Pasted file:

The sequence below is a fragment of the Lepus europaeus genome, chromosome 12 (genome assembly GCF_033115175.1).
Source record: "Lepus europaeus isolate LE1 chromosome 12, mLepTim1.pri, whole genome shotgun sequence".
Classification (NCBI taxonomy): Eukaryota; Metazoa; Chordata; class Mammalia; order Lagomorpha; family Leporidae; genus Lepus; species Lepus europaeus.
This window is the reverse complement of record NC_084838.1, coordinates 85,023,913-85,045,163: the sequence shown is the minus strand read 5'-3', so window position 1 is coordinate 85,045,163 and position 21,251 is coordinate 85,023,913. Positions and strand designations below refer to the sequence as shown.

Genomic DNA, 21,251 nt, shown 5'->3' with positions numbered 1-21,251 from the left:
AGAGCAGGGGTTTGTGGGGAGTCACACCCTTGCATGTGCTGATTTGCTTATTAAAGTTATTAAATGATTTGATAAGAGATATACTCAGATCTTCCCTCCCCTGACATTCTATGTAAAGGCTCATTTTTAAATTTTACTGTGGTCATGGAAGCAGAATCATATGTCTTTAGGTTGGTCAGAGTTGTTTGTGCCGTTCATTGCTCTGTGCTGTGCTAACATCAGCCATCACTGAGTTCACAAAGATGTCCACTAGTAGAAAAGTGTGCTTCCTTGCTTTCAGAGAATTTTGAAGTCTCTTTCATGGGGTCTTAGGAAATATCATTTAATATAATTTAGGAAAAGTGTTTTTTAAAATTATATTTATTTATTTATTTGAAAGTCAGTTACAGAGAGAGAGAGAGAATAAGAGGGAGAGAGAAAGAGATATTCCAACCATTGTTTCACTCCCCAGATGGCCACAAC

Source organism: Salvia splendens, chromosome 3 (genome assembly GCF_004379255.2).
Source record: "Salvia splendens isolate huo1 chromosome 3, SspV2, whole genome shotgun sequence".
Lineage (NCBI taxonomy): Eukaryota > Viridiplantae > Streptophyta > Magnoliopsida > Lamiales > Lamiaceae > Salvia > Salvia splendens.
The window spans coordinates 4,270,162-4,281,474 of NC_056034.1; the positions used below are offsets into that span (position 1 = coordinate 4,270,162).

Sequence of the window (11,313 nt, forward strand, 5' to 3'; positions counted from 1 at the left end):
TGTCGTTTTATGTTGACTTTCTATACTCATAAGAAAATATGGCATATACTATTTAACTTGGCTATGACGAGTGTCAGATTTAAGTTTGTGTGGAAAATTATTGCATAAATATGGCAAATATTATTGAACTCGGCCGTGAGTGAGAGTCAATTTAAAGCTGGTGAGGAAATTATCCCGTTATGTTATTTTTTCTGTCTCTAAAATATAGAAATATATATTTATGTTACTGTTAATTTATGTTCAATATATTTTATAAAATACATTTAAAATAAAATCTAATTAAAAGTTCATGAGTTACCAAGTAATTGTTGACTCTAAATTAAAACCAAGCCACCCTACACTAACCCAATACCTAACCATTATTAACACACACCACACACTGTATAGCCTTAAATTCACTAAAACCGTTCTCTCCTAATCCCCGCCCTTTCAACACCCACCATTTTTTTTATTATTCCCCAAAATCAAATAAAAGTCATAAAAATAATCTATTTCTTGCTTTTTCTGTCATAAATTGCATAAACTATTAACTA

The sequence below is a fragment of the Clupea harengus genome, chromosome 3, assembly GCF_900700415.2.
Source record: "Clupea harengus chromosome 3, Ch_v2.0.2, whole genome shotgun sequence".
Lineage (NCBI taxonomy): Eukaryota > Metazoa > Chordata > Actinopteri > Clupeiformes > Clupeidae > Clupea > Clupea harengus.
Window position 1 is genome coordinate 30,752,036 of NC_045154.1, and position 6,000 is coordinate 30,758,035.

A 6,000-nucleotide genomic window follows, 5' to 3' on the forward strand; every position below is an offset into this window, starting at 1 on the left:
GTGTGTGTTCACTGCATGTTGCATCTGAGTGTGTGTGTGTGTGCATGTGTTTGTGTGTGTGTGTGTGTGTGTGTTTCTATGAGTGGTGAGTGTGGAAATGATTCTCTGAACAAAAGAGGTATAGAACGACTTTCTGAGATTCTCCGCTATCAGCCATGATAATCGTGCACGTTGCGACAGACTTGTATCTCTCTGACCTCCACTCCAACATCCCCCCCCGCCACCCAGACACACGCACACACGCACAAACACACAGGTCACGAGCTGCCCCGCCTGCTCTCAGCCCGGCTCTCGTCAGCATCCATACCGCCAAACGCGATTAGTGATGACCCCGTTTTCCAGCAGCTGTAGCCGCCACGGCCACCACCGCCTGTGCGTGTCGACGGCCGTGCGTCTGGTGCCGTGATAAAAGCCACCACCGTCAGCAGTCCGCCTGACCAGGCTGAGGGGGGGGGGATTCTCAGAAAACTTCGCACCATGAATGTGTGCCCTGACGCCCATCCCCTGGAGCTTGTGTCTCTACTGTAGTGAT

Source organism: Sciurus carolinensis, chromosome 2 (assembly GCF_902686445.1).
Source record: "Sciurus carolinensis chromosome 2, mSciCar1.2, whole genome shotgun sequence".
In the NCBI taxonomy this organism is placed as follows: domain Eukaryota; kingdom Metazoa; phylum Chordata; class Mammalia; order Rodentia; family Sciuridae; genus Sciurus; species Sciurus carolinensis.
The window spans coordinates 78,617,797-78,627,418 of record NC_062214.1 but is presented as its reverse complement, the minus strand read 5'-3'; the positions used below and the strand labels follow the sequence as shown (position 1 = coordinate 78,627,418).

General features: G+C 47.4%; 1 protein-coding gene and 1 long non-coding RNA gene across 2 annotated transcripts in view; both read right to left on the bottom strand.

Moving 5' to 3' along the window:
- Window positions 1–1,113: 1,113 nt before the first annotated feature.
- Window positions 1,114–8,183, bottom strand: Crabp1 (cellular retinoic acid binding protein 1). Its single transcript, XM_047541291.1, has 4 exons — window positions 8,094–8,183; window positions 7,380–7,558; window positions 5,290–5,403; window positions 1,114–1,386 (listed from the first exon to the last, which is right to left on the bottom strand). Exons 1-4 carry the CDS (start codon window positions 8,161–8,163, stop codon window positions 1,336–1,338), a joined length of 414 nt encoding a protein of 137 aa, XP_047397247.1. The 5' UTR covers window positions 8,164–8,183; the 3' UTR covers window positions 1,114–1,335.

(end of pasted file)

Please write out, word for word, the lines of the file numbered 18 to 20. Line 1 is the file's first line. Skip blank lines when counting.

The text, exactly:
GTGTGTGTTCACTGCATGTTGCATCTGAGTGTGTGTGTGTGTGCATGTGTTTGTGTGTGTGTGTGTGTGTGTGTTTCTATGAGTGGTGAGTGTGGAAATGATTCTCTGAACAAAAGAGGTATAGAACGACTTTCTGAGATTCTCCGCTATCAGCCATGATAATCGTGCACGTTGCGACAGACTTGTATCTCTCTGACCTCCACTCCAACATCCCCCCCCGCCACCCAGACACACGCACACACGCACAAACACACAGGTCACGAGCTGCCCCGCCTGCTCTCAGCCCGGCTCTCGTCAGCATCCATACCGCCAAACGCGATTAGTGATGACCCCGTTTTCCAGCAGCTGTAGCCGCCACGGCCACCACCGCCTGTGCGTGTCGACGGCCGTGCGTCTGGTGCCGTGATAAAAGCCACCACCGTCAGCAGTCCGCCTGACCAGGCTGAGGGGGGGGGGATTCTCAGAAAACTTCGCACCATGAATGTGTGCCCTGACGCCCATCCCCTGGAGCTTGTGTCTCTACTGTAGTGAT

Source organism: Sciurus carolinensis, chromosome 2 (assembly GCF_902686445.1).
Source record: "Sciurus carolinensis chromosome 2, mSciCar1.2, whole genome shotgun sequence".